Appellants filed objections to the proposed settlement, arguing that class certification was inappropriate, the named plaintiffs did not adequately represent the class, common issues of fact and law did not predominate, and the proposed settlement was collusive and was not fair and reasonable because Allstate was not required to pay punitive damages.

On June 11, 1999, the court entered its findings of fact and order in which it approved the settlement based on, inter alia, its conclusion the settlement was fair and reasonable to the class members because it provided for up to 100 percent of policy benefits and the procedure outlined was fair and expeditious.   The court also found the lack of punitive damages did not make the settlement unfair.   None of the named class plaintiffs appealed the judgment.



 Respondents moved to dismiss the appeal on the grounds that (1) none of the appellants is aggrieved by the judgment because they either opted out of the settlement class or do not meet the class definition, or (2) they are not parties of record.3  (Code Civ. Proc., § 902;  Garrison v. Board of Directors (1995) 36 Cal.App.4th 1670, 1676, 43 Cal.Rptr.2d 214;  see also Walker v. City of Mesquite (5th Cir.1988) 858 F.2d 1071, 1074.)   Appellants contend the Reeses, who did not opt out, made appearances at the settlement hearing and objected to the settlement, thus conferring standing on them.  (Rebney v. Wells Fargo Bank (1990) 220 Cal.App.3d 1117, 1131, 269 Cal.Rptr. 844.)   They contend the other parties, who did not appear at all in the action, have standing even though they opted out.4  (Trotsky v. Los Angeles Fed. Sav. & Loan Assn. (1975) 48 Cal.App.3d 134, 139, 121 Cal.Rptr. 637;  Torrisi v. Tucson Electric Power Company (9th Cir.1993) 8 F.3d 1370.)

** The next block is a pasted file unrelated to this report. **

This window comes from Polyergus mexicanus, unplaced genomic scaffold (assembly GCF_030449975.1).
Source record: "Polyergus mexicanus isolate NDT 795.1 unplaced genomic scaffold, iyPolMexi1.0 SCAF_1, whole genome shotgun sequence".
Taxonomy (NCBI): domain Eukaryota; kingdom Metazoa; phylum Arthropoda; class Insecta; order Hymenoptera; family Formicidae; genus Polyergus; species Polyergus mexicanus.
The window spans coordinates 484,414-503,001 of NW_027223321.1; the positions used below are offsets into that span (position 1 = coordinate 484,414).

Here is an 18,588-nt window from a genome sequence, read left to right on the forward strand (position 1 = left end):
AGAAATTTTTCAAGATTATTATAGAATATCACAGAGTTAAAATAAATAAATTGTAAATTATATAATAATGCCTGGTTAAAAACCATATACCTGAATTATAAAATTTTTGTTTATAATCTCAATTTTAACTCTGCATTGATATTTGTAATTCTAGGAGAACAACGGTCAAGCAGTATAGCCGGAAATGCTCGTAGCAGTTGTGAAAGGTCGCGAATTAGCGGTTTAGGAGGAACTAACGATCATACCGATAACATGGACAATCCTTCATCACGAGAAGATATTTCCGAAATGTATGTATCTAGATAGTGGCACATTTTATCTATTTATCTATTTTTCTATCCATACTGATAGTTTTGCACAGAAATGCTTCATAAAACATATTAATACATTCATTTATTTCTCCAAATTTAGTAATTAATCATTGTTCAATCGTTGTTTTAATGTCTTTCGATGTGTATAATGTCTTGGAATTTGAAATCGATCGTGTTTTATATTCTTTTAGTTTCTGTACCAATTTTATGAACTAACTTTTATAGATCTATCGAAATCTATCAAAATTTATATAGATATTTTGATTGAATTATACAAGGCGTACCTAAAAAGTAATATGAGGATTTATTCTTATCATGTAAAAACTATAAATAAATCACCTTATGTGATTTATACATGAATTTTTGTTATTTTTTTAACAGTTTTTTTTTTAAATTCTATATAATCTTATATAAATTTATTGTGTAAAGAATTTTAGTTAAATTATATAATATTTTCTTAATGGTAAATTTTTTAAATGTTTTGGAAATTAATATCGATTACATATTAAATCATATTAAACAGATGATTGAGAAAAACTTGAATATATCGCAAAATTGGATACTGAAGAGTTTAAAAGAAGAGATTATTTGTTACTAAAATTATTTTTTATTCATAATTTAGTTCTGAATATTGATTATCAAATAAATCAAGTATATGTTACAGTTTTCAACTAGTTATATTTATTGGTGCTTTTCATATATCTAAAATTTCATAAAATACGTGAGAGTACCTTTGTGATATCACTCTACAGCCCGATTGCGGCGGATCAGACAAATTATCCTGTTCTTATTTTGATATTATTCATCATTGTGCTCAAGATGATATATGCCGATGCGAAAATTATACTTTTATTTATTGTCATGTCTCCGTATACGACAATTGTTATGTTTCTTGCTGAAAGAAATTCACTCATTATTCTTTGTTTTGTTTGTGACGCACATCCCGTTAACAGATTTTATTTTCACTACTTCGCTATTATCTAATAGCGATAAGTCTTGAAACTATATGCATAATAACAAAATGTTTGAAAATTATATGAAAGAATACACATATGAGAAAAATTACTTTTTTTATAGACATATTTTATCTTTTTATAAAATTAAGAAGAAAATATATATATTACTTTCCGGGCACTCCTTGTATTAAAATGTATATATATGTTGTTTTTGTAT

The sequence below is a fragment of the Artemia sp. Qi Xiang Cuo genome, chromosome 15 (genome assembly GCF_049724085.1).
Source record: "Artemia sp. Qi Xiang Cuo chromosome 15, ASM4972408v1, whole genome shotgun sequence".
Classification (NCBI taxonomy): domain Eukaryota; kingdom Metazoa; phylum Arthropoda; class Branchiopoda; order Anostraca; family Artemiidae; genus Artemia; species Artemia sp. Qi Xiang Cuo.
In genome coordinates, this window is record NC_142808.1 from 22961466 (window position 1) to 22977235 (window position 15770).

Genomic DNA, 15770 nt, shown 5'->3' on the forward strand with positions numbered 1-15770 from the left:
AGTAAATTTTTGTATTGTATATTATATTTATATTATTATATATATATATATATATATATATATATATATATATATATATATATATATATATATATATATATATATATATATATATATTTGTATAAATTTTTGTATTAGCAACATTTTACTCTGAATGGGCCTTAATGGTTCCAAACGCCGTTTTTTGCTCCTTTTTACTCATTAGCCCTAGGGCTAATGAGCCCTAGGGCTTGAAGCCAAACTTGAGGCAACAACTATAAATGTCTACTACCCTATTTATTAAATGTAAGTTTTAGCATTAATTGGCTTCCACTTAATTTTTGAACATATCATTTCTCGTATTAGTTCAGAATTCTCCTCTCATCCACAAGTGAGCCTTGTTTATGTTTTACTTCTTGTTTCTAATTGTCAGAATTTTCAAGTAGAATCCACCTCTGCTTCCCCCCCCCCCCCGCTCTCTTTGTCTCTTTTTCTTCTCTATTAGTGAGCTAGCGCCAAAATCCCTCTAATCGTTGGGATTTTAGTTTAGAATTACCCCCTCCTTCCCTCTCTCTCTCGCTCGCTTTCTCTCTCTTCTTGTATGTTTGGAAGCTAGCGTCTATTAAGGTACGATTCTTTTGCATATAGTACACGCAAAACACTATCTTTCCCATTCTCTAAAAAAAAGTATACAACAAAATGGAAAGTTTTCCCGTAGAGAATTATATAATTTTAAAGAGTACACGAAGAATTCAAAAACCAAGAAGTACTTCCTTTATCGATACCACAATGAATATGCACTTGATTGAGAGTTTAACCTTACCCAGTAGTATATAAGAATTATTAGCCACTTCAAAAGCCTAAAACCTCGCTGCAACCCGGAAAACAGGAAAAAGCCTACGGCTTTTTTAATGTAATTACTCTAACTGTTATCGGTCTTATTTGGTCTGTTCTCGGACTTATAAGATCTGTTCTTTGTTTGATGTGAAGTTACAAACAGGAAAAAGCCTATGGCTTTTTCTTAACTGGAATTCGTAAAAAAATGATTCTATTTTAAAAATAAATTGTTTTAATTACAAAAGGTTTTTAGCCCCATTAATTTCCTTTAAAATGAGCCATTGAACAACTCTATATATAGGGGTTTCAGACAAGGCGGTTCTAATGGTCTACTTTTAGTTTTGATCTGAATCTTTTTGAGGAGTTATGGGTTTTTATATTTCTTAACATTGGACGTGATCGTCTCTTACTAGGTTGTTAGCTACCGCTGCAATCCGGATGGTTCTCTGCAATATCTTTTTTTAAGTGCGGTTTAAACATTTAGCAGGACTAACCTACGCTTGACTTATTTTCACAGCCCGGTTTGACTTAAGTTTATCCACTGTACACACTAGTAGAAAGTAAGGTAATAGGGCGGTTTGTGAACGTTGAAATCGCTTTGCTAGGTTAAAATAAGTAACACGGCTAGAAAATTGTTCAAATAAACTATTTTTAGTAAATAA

A class action is one which is prosecuted by named representative plaintiffs, who have a fiduciary responsibility to prosecute the action on behalf of the absent parties.  (Earley v. Superior Court (2000) 79 Cal.App.4th 1420, 1434, 95 Cal.Rptr.2d 57.)   A class action is appropriate “when the question is one of a common or general interest, of many persons, or when the parties are numerous, and it is impracticable to bring them all before the court, one or more may sue or defend for the benefit of all.”  (Code Civ. Proc., § 382.)   There must be a factual nexus or a common thread between the class members such that proceeding by way of a class action is advantageous to both the judicial process and the litigants.  (Eaton v. Ventura Port Dist. (1975) 45 Cal.App.3d 862, 866, 119 Cal.Rptr. 746.)